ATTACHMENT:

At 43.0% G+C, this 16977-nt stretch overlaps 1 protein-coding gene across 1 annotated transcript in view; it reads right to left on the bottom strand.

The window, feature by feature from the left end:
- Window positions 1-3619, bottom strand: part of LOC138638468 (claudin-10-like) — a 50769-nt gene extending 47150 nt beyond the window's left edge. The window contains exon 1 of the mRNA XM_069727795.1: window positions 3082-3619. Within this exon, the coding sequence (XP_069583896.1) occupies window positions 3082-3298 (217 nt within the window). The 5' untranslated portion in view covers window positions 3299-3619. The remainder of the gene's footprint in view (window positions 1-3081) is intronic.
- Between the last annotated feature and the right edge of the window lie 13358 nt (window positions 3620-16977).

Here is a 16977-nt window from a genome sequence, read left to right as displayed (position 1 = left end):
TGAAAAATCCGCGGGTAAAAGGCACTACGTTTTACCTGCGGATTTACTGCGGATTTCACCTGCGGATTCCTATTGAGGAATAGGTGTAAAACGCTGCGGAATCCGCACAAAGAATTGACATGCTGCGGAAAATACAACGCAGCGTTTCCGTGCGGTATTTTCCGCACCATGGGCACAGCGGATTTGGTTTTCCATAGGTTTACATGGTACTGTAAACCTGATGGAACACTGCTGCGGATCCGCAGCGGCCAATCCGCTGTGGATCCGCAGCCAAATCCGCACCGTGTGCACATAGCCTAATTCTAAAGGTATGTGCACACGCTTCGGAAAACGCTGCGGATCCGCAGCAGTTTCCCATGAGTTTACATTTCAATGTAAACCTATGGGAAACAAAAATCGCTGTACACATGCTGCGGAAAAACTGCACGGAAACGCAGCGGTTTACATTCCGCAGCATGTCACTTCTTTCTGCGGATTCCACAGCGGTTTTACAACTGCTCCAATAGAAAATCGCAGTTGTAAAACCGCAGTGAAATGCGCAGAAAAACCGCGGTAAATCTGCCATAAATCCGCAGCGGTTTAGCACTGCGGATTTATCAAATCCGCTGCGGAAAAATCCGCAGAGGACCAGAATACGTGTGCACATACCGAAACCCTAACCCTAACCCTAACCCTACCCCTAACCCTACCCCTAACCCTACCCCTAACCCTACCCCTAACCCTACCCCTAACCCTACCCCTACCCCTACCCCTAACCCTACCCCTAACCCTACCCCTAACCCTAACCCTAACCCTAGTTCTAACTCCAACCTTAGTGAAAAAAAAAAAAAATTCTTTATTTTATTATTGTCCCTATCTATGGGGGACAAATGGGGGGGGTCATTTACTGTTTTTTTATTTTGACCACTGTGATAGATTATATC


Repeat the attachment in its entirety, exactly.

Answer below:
At 43.0% G+C, this 16977-nt stretch overlaps 1 protein-coding gene across 1 annotated transcript in view; it reads right to left on the bottom strand.

The window, feature by feature from the left end:
- Window positions 1-3619, bottom strand: part of LOC138638468 (claudin-10-like) — a 50769-nt gene extending 47150 nt beyond the window's left edge. The window contains exon 1 of the mRNA XM_069727795.1: window positions 3082-3619. Within this exon, the coding sequence (XP_069583896.1) occupies window positions 3082-3298 (217 nt within the window). The 5' untranslated portion in view covers window positions 3299-3619. The remainder of the gene's footprint in view (window positions 1-3081) is intronic.
- Between the last annotated feature and the right edge of the window lie 13358 nt (window positions 3620-16977).

Here is a 16977-nt window from a genome sequence, read left to right as displayed (position 1 = left end):
TGAAAAATCCGCGGGTAAAAGGCACTACGTTTTACCTGCGGATTTACTGCGGATTTCACCTGCGGATTCCTATTGAGGAATAGGTGTAAAACGCTGCGGAATCCGCACAAAGAATTGACATGCTGCGGAAAATACAACGCAGCGTTTCCGTGCGGTATTTTCCGCACCATGGGCACAGCGGATTTGGTTTTCCATAGGTTTACATGGTACTGTAAACCTGATGGAACACTGCTGCGGATCCGCAGCGGCCAATCCGCTGTGGATCCGCAGCCAAATCCGCACCGTGTGCACATAGCCTAATTCTAAAGGTATGTGCACACGCTTCGGAAAACGCTGCGGATCCGCAGCAGTTTCCCATGAGTTTACATTTCAATGTAAACCTATGGGAAACAAAAATCGCTGTACACATGCTGCGGAAAAACTGCACGGAAACGCAGCGGTTTACATTCCGCAGCATGTCACTTCTTTCTGCGGATTCCACAGCGGTTTTACAACTGCTCCAATAGAAAATCGCAGTTGTAAAACCGCAGTGAAATGCGCAGAAAAACCGCGGTAAATCTGCCATAAATCCGCAGCGGTTTAGCACTGCGGATTTATCAAATCCGCTGCGGAAAAATCCGCAGAGGACCAGAATACGTGTGCACATACCGAAACCCTAACCCTAACCCTAACCCTACCCCTAACCCTACCCCTAACCCTACCCCTAACCCTACCCCTAACCCTACCCCTAACCCTACCCCTACCCCTACCCCTAACCCTACCCCTAACCCTACCCCTAACCCTAACCCTAACCCTAGTTCTAACTCCAACCTTAGTGAAAAAAAAAAAAAATTCTTTATTTTATTATTGTCCCTATCTATGGGGGACAAATGGGGGGGGTCATTTACTGTTTTTTTATTTTGACCACTGTGATAGATTATATC